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What happened to the wives and families of killed soldiers? I imagine the common legionary did not have a family, but there must have been those who depended on the military income to support their families. Was there any sort of compensation the families would get when their soldier was killed, or were they just S.O.L.?

Athena
I think they were on their own if they weren't officially a spouse, but I imagine the deceased soldier would leave provisions for his dependents in his will. There's a paper that touches on the subject, but I can't remember the name off the top of my head. IIRC they were evicted if living in the same military house, which also brings to light questions about the nature of co-habitation in the army.
In the 1800's camp followers in the European armies picked a new 'husband'. On the death of their current husband, they could auction themselves off, or go with a friend of the deceased or try to fend for themselves. We don't know a whole lot about what happened in antiquity, although a couple of times there were reports that some armies, (Persians before the invasion of Greece?) would kill the camp followers. I think that would make some soldiers much less willing to fight for their leaders, but ......
That may also be propaganda put about by the Greeks.

We see what happened at Alesia, where Julius Caesar refused to allow his men to take the Gallic Alesian women who were offering themselves, and instead forced them to starve to death. I wonder if there were any women in Caesar's camp, since they were being so careful of rations and supplies.

Different times and different commanders would lead to different answers. We see from some wills that the soldier could bequeath his possessions, but since he was out of the power of his paterfamilis, then would his family have any responsibility to his offspring? Again, depending on the time period, and the wishes of the people involved.
I read somewhere that according to a papyrus the mother (the parents?) of a dead soldier were given some of his shares, e.g. one tenth of the sum for a tent.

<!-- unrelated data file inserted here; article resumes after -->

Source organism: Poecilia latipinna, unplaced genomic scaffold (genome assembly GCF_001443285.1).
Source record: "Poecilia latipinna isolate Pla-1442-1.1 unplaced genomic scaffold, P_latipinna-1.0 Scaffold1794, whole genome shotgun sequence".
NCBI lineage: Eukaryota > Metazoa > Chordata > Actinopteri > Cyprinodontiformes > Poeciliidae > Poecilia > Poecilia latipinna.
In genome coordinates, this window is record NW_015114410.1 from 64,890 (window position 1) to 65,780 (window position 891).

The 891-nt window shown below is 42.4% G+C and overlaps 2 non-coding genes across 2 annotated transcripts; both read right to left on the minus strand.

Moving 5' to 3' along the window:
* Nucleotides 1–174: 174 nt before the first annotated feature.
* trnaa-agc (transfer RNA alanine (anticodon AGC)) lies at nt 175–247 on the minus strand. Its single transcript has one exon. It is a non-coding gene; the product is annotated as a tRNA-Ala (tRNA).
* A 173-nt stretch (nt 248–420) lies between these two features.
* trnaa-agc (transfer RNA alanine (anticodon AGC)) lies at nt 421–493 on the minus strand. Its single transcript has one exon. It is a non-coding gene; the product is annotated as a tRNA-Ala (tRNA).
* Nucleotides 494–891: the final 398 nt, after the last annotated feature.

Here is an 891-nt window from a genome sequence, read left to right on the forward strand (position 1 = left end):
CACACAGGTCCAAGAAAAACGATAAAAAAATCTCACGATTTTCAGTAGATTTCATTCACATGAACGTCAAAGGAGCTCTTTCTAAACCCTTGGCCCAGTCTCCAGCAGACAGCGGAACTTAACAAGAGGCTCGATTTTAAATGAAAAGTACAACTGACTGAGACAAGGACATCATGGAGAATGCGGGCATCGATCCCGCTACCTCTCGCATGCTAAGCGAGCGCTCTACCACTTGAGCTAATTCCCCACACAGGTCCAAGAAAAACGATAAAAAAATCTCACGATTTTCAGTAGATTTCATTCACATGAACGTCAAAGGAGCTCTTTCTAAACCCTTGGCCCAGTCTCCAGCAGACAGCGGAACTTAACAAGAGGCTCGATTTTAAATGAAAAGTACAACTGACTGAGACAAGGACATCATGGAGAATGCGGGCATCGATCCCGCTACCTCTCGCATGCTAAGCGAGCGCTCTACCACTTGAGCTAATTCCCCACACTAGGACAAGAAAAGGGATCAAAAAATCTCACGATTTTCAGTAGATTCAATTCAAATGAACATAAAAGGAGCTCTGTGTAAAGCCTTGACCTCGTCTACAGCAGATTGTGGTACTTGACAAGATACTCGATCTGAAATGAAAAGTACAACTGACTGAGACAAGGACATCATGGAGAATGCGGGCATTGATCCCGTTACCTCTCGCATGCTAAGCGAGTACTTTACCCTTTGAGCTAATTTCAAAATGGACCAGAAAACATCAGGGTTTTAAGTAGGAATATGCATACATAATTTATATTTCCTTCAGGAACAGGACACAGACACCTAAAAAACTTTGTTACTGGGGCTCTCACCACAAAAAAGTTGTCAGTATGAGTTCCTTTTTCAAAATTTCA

Maybe this papyrus is mentioned in Fink, Roman Military Records on Papyrus, but it might well be one of Carol van Direl-Murray's articles.

Don't have the time to look it up at the moment, sorry Sad
Athena, maybe you could find this article interesting:

Marriage, families, and survival in the Roman imperial army:
demographic aspects


[url:3v1u4vcl]http://www.princeton.edu/~pswpc/pdfs/scheidel/110509.pdf[/url]

Vale,
Quote:I read somewhere that according to a papyrus the mother (the parents?) of a dead soldier were given some of his shares, e.g. one tenth of the sum for a tent.

Maybe this papyrus is mentioned in Fink, Roman Military Records on Papyrus, but it might well be one of Carol van Direl-Murray's articles.

Don't have the time to look it up at the moment, sorry Sad

It's certainly mentioned in B&C2 ;-)

An interesting aspect of this is, since soldiers fell under the patronage of their commander, whether their dependants likewise benefitted from such protection.

Mike Bishop
Titus,

Great article, frater.

Laudes for posting it.

Edge
Quote:Athena, maybe you could find this article interesting:

Marriage, families, and survival in the Roman imperial army:
demographic aspects


[url:p2fzsk2c]http://www.princeton.edu/~pswpc/pdfs/scheidel/110509.pdf[/url]

Vale,

Thanks! I found it very interesting!
Quote:Marriage, families, and survival in the Roman imperial army: demographic aspects

That was a cracking read. Thanks Big Grin